Calling themselves 'Capitalist Realists' in a mock parody of the East Germany's state-imposed style of 'Socialist Realism', Polke and Richter along with Manfred Kuttner and Konrad Lueg inaugurated this pseudo art movement in Düsseldorf in 1963 in an action/exhibition that they entitled Life with Pop - A Demonstration for Capitalist Realism. An ironic response to the so-called 'Americanisation' of West German culture and the development of Pop art, this event emphasised the commodifying culture of the West by taking place in a furniture store where both the art and the artists themselves were exhibited as saleable commodities amidst the other purchasable products on sale in the store. "Pop art recognises the modern mass media as a genuine cultural phenomena' the artists stated, and it 'turns their attributes, formulations and content, through artifice, into art. It thus fundamentally changes the face of modern painting and inaugurates an aesthetic revolution. Pop art has rendered conventional painting - with all its sterility, its isolation, its artificiality, its taboos and it rules - entirely obsolete, and has rapidly achieved international currency and recognition by creating a new view of the world" (Gerd Richter, Manfred Kuttner, Konrad Lueg, Sigmar Polke, 'Letter to a Newsreel Company', 29 April 1963).
In Richter's blurring of his paintings from photographs and in Polke's exaggerated distortion of the raster process in his paintings, both artists were creating work that drew attention to the artifice of all imagery and reproduction and also to the use of this artifice by the mass-media for propaganda. Believing all ideology to, as Richter put it, 'seduce and exploit uncertainty' and 'legitimize war' both painters wished their work to remain open, ambiguous and politically unaffiliated to any ideology, program or style. Towards this end they operated within the gap that opened up between the photographic image and the subject it represented. Neither abstract nor figurative but existing simultaneously as either, neither or both, both Richter and Polke found a way through painting in which the conventions of seeing and reading an image were exposed and challenged. "I like the way that the dots in a magnified picture swim and move about.' Polke said of one of his Rasterbilder in 1966. 'The way that motifs change from recognisable to unrecognisable, the undecided, ambiguous nature of the situation, the way it remains open...Lots of dots vibrating, resonating, blurring, re-emerging, thoughts of radio signals, radio pictures and television come to mind" (Polke quoted in D. Hülsmanns, 'Kultur des Rasters. Ateliergesprach mit dem Maler Sigmar Polke,' in Rheinische Post, 10 May 1966).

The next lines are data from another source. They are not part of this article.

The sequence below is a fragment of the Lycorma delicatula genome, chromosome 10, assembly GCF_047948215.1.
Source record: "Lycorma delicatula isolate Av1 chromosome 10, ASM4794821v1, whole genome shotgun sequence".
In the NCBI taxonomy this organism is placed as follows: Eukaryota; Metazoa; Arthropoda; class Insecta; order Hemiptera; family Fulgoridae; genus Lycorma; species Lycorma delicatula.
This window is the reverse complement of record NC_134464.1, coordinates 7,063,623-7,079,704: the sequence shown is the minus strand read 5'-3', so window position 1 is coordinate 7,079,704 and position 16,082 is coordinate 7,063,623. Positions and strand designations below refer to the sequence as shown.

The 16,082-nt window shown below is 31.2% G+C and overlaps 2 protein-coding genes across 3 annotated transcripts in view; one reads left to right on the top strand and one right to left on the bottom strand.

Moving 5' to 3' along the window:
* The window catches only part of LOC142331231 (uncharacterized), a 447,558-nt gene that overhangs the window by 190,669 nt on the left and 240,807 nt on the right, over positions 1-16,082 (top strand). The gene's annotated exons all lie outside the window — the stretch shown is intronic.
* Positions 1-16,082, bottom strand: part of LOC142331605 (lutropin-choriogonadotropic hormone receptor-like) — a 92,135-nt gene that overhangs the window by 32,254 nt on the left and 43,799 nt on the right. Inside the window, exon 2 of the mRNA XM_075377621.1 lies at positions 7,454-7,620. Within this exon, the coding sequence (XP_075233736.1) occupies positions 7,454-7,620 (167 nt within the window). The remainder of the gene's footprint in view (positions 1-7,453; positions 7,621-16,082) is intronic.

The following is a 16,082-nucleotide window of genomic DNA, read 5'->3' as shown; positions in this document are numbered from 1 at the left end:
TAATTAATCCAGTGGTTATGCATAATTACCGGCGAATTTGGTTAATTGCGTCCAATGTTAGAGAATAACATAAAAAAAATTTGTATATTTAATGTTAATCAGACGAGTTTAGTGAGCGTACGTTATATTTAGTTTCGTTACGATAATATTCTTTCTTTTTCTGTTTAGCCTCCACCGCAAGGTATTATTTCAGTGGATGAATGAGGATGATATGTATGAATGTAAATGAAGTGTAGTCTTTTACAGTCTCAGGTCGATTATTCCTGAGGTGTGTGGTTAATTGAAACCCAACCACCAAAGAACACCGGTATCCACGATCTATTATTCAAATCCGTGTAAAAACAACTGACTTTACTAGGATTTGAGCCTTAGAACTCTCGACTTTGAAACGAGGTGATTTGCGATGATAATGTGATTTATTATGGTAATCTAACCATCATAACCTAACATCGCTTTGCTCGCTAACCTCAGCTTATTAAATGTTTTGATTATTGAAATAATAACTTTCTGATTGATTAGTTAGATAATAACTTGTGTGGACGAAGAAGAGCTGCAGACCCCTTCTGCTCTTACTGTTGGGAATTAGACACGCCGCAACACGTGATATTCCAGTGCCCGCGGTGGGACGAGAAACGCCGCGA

In Strand the thousands of figures happily holidaying on the beach seem mirrored by the thousands of raster dots proliferating on the surface of the canvas - two states of reality inextricably intertwined. Seen as an abstract pattern, the raster dots take on a whimsical character building and combining according to some strange alchemy into clusters and constellations in accordance with the pictorial requirements of the photograph they purport to reproduce. Polke has consciously brought the work to a state of resolution where the photographic image hovers at the point of recognisability vying with the frenetic abstract patterning of the raster dots for dominance. In later works Polke would embrace the seemingly crazy schismatic meandering of form suggested by the raster dots, following its path intuitively into new areas of creation and layers of interpretation. The dots in a way became a guide for him and he would return to the use of the raster dots repeatedly throughout his career, even coming to identify himself (through the 'Polke-dot') and his artistic path with them.
"I love all dots", he has said, "With many dots I am married. I want all dots to be happy. The dots are my brothers. I am also a dot. Earlier we used to play together, today everybody goes their own way. We only meet now and again at family gatherings and ask: how are you?" (Polke quoted in Sigmar Polke, exh. cat., Hannover 1966, p. 35).